Thanks for these links. I feel heartened that there is a groundswell of thoughtful advocacy for feminist issues in tech spreading in both programming and video gaming.

    One issue that I struggle with is gauging how widespread any particular attitude is across a population. Sometimes it can be a real shock to come across attitudes that you had wishfully imagined had passed away. Of course, there might be many others that I over estimate the prevalence of. I just don’t know.

    I really appreciate that you are making your position clear. I feel less alone in holding to the importance of progressing the inclusiveness of tech culture

  8. Sebastian Wittenkamp

    I hope anyone reading through Linda’s article will also take the time to read through Jackson Katz’ book.

    The term “women in tech” is actually quite misleading. A more appropriate name would be “men’s exclusion of women in tech”.

    This issue is thorny and it drives everyone up the wall who thought they had a comfortable perspective. What’s generally missing is a discussion of how men are given a description of what it means to be male that holds them back tremendously.

    There is rightfully a strong focus on how women have been held back historically and how society has kept them suppressed. What is spoken of much less often is how the same is done to men, and how many men really do sympathize with women, but are afraid to speak out.

    Here is Jackson’s perspective:

  9. bfe

    Also recommended – here’s a randomized double-blind study, “Science faculty’s subtle gender biases favor male students”:

    …and commentary with graphs of the results:

  10. Angry male ally of feminists

    Note that the commenter called “Linda” never tells you the sources of their “quotes”. Otherwise you’d laugh!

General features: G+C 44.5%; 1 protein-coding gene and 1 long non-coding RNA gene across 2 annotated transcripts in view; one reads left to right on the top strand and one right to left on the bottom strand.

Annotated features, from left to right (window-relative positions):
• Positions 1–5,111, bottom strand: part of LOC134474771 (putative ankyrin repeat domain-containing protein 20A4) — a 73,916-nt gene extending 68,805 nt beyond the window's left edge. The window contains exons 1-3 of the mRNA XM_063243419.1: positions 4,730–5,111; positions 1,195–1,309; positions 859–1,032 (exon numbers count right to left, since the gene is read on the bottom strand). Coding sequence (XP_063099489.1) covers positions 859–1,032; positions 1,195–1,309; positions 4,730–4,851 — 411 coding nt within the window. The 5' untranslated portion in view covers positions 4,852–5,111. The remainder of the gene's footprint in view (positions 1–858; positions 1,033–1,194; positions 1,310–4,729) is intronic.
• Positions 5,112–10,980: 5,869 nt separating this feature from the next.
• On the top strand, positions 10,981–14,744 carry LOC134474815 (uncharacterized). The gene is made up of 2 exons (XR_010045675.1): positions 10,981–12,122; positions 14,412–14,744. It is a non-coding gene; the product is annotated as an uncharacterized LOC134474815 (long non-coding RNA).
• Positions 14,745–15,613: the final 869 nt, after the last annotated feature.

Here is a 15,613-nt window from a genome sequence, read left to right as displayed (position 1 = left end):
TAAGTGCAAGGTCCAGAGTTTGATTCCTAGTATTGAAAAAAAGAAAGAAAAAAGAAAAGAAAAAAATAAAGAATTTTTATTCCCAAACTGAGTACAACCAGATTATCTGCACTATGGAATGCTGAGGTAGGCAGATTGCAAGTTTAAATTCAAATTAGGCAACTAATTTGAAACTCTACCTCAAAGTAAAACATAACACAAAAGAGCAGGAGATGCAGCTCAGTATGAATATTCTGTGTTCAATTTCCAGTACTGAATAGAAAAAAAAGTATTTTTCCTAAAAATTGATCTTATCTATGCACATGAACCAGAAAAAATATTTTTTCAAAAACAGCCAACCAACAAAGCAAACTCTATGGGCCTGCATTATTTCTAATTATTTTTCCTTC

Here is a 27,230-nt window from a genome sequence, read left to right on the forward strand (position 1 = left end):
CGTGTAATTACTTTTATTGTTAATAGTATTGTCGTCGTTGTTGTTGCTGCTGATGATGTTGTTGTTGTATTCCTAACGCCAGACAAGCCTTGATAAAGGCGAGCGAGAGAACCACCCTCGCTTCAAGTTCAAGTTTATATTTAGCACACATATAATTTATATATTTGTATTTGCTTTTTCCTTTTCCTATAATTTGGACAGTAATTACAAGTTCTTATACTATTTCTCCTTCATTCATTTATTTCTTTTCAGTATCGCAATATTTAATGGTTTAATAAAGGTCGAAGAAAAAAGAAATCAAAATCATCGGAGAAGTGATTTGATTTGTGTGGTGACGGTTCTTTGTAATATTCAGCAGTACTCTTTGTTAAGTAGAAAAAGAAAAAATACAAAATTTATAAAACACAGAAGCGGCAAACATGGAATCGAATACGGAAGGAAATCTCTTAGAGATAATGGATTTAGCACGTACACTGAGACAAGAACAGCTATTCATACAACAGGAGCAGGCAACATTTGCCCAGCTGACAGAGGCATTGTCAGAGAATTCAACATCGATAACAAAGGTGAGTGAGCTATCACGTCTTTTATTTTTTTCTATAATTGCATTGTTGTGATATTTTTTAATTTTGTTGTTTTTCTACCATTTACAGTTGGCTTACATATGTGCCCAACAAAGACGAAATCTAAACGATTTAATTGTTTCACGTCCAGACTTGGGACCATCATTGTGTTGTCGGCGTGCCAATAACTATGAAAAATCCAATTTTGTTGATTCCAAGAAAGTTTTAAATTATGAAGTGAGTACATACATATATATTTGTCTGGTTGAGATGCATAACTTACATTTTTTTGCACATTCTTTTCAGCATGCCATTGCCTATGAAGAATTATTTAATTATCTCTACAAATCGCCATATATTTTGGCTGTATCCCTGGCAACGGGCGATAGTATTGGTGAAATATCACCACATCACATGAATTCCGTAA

I am male, and just did some uncompensated research. The time writing this rebuttal took me away from my family. I don’t even have time to edit it down for easy readability.

    • Dworkin’s alleged “bloody pulp” quote: Uttered by a fictional character in her novel “Ice and Fire.”

    But misogynists press on — isn’t that book autobiographical? Dworkin responded: “My fiction is not autobiography. I am not an exhibitionist. I do not show myself. I am not asking for forgiveness. I do not want to confess. But I have used everything I know – my life – to show what I believe must be shown so that it can be faced. The imperative at the heart of my writing – what must be done – comes directly from my life. But I do not show my life directly, in full view; nor even look at it while others watch.” [1]

    Catherine MacKinnon (demonized later on in Linda’s post) said of Dworkin, “Instead of being lionized and admired for her genius, instead of being able to earn a decent living as a writer, Andrea Dworkin was misrepresented and demonized. In the words of John Berger, she was ‘perhaps the most misrepresented writer in the Western world.’

    “Lies about her views on sexuality (that she believed intercourse was rape) and her political alliances (that she was in bed with the right) were published and republished without attempts at verification, corrective letters almost always refused. Where the physical appearance of male writers is regarded as irrelevant or cherished as a charming eccentricity, Andrea’s was reviled and mocked and turned into pornography. When she sued for libel, courts trivialized the pornographic lies as fantasy and dignified them as satire.” [2]

    • MacKinnon’s alleged “all heterosexual intercourse is rape” quote: Debunked by Snopes. [3]

    “MacKinnon never made the statement which has been attributed to her… MacKinnon claims the first reference to her alleged belief that all sex is hostile surfaced in the October 1986 issue of Playboy. According to MacKinnon, the statement (which had previously been attached to feminist Andrea Dworkin) was made up by the pornography industry in an attempt to undermine her credibility. It became inextricably linked with MacKinnon’s name after she began working with Dworkin in the early 1980s to write model anti-pornography laws.”

    “Dworkin has also disavowed the quote as a false statement circulated by her opponents. She has denied saying that ‘all sex is rape’ or ‘all men are rapists.’ When asked to explain her views on the topic, Dworkin replied: ‘Penetrative intercourse is, by its nature, violent. But I’m not saying that sex must be rape. What I think is that sex must not put women in a subordinate position. It must be reciprocal and not an act of aggression from a man looking only to satisfy himself. That’s my point.'”




  11. Mike

    I’m reminded of the Billy Connolly story about Celtic and Rangers fans – “we can never get along as they keep crapping in our shoes and we keep pissing in their Bovril”

Reply to “Women in tech”